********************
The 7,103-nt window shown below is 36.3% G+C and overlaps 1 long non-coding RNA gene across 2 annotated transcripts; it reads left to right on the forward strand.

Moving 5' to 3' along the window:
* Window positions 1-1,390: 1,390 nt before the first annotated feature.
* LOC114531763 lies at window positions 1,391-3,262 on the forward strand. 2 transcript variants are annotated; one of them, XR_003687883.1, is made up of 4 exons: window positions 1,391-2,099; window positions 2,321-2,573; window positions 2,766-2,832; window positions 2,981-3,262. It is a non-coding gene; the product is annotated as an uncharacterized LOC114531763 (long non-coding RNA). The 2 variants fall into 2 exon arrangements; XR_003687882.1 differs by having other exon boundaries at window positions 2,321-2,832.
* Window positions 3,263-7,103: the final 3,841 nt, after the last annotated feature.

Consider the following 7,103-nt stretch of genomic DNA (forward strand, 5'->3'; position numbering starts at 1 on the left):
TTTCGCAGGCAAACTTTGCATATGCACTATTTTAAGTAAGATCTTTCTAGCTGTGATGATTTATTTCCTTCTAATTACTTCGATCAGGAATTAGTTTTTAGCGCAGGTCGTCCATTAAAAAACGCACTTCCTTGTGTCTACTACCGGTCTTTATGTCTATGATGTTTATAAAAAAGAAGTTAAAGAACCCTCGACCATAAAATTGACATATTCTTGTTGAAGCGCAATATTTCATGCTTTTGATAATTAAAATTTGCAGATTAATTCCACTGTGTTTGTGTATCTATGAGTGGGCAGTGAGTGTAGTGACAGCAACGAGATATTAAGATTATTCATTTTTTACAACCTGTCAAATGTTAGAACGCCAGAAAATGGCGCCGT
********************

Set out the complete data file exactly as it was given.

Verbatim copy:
The 7,103-nt window shown below is 36.3% G+C and overlaps 1 long non-coding RNA gene across 2 annotated transcripts; it reads left to right on the forward strand.

Moving 5' to 3' along the window:
* Window positions 1-1,390: 1,390 nt before the first annotated feature.
* LOC114531763 lies at window positions 1,391-3,262 on the forward strand. 2 transcript variants are annotated; one of them, XR_003687883.1, is made up of 4 exons: window positions 1,391-2,099; window positions 2,321-2,573; window positions 2,766-2,832; window positions 2,981-3,262. It is a non-coding gene; the product is annotated as an uncharacterized LOC114531763 (long non-coding RNA). The 2 variants fall into 2 exon arrangements; XR_003687882.1 differs by having other exon boundaries at window positions 2,321-2,832.
* Window positions 3,263-7,103: the final 3,841 nt, after the last annotated feature.

Consider the following 7,103-nt stretch of genomic DNA (forward strand, 5'->3'; position numbering starts at 1 on the left):
TTTCGCAGGCAAACTTTGCATATGCACTATTTTAAGTAAGATCTTTCTAGCTGTGATGATTTATTTCCTTCTAATTACTTCGATCAGGAATTAGTTTTTAGCGCAGGTCGTCCATTAAAAAACGCACTTCCTTGTGTCTACTACCGGTCTTTATGTCTATGATGTTTATAAAAAAGAAGTTAAAGAACCCTCGACCATAAAATTGACATATTCTTGTTGAAGCGCAATATTTCATGCTTTTGATAATTAAAATTTGCAGATTAATTCCACTGTGTTTGTGTATCTATGAGTGGGCAGTGAGTGTAGTGACAGCAACGAGATATTAAGATTATTCATTTTTTACAACCTGTCAAATGTTAGAACGCCAGAAAATGGCGCCGT